American Idol and Crowdsourcing
When we think of crowdsourcing we often blur together the concept of outsourcing with low cost. In many senses it is not that different from talent shows such as American Idol. At its heart it is a way in which the broadcast networks can get very low cost content generated by users – here contestants who will do what they can to capture that bit of exposure to allow them to be the next Justin Timberlake. When viewed under this lens, American Idol is just another form of crowdsourcing which has been in existence for many decades. So what is different now with crowdsourcing and how it can be applied to product creation? When it comes to product creation, one of the biggest differences is that: it is not necessarily lower cost, nor is it done in a vacuum. In the research we have done, we have discovered that the savings can be had, but not in all instances. For example in Cisco’s I-Prize, Guido the project’s CTO claims in the Harvard Business Review, that if you want to save money, this is not the way to go. Other ways are less expensive. However, there are some ways that are definitely lower cost such as using outsourced workers and remote development. These would not be called crowdsourced mechanisms, but they achieve similar goals in saving costs.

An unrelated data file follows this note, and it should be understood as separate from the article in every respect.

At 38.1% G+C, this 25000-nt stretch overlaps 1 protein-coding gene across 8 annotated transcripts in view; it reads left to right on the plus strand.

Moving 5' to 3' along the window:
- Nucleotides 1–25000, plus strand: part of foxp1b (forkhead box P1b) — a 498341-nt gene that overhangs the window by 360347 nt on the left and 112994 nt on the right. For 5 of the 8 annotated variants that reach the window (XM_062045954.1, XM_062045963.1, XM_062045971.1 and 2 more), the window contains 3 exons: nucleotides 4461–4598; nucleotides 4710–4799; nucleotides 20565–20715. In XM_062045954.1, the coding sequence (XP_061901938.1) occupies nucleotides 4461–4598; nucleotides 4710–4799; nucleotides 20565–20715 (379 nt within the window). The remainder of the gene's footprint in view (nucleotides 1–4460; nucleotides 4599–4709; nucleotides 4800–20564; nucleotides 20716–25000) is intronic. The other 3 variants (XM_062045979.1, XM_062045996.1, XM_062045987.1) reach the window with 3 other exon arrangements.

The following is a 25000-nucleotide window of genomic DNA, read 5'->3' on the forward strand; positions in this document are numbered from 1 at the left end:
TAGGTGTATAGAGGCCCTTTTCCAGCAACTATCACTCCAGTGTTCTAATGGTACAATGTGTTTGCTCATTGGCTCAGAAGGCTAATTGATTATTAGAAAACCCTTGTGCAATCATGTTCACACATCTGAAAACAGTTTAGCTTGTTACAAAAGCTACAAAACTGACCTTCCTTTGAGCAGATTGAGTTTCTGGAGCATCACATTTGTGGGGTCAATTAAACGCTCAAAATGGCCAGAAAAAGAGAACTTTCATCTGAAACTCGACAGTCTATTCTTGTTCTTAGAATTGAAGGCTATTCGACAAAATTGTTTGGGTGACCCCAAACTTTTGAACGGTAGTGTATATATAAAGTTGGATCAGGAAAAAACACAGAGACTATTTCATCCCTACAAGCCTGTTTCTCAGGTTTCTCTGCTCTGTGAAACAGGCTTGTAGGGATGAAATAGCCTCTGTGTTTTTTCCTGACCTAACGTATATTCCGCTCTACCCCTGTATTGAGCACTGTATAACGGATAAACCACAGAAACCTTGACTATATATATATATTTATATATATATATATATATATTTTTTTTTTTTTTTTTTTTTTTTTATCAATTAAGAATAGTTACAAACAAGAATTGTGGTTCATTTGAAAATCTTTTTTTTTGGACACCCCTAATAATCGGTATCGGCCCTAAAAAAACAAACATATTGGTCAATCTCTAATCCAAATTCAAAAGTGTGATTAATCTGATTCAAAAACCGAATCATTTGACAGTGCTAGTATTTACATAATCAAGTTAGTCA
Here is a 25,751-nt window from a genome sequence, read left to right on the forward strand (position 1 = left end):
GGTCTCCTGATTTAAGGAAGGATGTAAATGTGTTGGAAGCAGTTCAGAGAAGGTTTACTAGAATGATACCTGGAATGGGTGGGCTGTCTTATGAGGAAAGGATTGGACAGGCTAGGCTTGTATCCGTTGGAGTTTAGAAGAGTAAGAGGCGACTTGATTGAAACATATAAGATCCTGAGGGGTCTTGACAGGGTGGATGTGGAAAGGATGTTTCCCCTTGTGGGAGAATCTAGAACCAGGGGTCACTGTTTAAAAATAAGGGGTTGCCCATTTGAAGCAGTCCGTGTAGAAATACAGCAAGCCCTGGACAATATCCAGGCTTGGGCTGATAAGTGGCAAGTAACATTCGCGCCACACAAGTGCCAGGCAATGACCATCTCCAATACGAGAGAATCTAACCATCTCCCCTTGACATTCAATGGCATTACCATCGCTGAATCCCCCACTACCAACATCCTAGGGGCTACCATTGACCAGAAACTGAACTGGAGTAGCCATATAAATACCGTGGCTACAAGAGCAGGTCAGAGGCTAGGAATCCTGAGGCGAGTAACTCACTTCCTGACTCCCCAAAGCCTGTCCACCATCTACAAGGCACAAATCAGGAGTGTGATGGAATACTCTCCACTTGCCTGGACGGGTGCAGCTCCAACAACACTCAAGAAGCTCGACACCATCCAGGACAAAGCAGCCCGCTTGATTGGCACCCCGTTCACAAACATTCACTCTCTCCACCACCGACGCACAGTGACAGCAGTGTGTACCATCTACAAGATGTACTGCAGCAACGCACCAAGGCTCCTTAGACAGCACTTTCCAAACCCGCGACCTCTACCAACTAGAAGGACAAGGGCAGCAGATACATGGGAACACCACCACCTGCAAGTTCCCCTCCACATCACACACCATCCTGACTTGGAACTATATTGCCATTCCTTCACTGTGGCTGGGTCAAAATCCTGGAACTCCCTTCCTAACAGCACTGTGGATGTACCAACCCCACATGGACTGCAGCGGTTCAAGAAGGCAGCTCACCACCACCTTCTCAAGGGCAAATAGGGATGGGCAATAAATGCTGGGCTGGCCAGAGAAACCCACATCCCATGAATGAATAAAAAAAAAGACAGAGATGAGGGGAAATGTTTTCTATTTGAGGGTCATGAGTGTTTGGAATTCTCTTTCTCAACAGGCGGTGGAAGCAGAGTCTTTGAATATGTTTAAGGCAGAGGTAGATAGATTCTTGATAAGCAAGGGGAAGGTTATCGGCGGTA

On the other hand, it is indisputable that some of the most famous projects might have a demonstrated payback. For example, the work done by Netflix and their recommendation contest. The CEO Reed Hastings said that there was definitely a cost savings in tapping the great research talent outside the organization. In addition, Innocentive has demonstrated successes in outsourcing innovation. The incredible progress offered by the open source community and the creation of the now industry standard Linux operating system and associated ecosystem is undeniably recognized as a savings in cost.
So what are the common threads that tie together the success of I-Prize and Open Source (and the successful Cisco I-Prize teams)? It is that there was collaboration. In all cases the winning efforts were team efforts. For example, in the Cisco case, 70% of the top 40 ideas were created by teams. The Linux effort is entirely a team effort. The difference is the social web. So, when considering how best to leverage the notion of crowdsourcing think about how you can encourage team behavior.